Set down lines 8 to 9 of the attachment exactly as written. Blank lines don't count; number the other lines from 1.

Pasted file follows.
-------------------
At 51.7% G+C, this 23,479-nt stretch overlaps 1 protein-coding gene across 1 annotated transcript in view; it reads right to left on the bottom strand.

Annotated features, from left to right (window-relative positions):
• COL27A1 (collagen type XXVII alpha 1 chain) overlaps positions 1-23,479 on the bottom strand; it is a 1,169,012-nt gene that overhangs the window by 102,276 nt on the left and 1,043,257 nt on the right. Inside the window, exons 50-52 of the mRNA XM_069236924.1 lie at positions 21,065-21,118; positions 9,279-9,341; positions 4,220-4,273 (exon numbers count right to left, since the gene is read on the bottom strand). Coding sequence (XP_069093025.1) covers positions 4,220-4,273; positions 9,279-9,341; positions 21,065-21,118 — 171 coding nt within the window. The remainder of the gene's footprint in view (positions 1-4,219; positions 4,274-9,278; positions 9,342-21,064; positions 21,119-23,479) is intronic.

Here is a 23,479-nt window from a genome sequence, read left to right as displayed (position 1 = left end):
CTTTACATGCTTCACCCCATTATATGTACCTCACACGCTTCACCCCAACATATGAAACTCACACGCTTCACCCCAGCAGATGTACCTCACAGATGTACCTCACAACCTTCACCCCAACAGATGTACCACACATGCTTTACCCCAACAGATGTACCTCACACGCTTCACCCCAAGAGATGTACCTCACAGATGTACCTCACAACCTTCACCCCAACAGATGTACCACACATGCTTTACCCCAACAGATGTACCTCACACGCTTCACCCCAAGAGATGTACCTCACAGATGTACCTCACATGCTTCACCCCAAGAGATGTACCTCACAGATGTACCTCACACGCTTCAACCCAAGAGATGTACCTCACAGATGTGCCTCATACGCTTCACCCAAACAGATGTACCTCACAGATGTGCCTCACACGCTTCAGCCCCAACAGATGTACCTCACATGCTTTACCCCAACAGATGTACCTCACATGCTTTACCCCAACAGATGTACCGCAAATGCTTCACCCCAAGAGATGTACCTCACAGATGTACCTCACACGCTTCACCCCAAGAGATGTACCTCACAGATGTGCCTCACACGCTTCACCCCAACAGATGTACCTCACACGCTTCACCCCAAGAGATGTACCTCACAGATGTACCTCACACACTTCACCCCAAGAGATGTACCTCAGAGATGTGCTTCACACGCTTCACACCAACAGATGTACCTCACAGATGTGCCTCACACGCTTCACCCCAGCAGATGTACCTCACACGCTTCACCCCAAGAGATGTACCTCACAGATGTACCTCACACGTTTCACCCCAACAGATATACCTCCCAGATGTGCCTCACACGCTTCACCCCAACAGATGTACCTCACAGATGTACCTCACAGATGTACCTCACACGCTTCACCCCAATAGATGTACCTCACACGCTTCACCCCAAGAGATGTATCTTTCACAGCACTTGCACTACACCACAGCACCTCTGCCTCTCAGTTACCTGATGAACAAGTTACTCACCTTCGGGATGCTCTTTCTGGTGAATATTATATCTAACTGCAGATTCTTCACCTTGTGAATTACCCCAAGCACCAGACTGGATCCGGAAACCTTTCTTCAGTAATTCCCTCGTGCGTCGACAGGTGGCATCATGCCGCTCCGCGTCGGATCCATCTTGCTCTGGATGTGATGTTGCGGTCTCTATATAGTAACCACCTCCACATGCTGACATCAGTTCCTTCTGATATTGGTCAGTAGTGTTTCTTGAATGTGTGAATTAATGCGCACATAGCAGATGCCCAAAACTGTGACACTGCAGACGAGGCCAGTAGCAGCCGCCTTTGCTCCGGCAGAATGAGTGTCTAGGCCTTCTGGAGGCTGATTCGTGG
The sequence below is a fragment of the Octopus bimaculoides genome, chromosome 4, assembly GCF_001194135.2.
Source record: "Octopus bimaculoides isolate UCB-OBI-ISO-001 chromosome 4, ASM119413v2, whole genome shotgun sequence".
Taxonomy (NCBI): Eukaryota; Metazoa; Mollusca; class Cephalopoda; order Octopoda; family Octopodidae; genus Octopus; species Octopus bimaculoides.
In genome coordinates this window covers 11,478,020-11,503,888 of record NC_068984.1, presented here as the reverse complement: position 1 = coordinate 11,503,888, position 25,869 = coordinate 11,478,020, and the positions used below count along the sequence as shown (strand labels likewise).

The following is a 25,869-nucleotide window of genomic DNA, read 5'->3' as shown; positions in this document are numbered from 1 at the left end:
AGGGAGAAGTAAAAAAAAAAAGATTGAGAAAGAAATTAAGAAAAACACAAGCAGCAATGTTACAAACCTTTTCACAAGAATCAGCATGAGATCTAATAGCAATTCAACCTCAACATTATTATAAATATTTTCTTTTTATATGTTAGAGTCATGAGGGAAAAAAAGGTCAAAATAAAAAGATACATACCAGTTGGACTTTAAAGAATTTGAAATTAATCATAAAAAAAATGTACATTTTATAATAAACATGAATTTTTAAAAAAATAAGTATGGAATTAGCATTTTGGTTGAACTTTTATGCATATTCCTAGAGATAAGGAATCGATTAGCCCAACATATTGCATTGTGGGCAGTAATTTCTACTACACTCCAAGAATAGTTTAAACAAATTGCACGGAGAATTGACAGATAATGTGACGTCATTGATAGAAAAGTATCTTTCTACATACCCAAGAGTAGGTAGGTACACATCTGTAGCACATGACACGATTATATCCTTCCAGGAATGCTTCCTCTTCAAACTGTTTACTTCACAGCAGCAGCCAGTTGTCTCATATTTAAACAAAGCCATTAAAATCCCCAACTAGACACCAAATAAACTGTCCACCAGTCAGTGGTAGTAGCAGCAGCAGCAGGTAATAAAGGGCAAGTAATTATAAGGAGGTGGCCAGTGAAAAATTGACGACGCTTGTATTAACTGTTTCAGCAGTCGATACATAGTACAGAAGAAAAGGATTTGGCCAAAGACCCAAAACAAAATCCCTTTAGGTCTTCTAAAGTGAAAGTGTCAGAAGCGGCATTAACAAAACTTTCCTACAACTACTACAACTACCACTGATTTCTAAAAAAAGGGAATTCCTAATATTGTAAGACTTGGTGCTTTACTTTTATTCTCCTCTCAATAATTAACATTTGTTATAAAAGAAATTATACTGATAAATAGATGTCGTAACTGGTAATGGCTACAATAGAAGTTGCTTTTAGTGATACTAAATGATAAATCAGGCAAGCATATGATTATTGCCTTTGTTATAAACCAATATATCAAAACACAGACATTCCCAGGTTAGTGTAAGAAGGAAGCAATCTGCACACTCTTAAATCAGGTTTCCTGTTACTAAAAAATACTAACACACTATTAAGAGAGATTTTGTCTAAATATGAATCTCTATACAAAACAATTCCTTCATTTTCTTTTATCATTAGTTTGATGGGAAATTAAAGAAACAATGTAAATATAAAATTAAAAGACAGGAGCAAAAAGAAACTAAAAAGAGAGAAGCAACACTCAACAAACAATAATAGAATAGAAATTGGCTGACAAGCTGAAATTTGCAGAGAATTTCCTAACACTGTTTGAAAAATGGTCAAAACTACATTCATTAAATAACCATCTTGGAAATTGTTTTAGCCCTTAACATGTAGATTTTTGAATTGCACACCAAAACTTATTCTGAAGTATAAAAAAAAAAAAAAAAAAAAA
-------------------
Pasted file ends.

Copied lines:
Taxonomy (NCBI): Eukaryota; Metazoa; Mollusca; class Cephalopoda; order Octopoda; family Octopodidae; genus Octopus; species Octopus bimaculoides.
In genome coordinates this window covers 11,478,020-11,503,888 of record NC_068984.1, presented here as the reverse complement: position 1 = coordinate 11,503,888, position 25,869 = coordinate 11,478,020, and the positions used below count along the sequence as shown (strand labels likewise).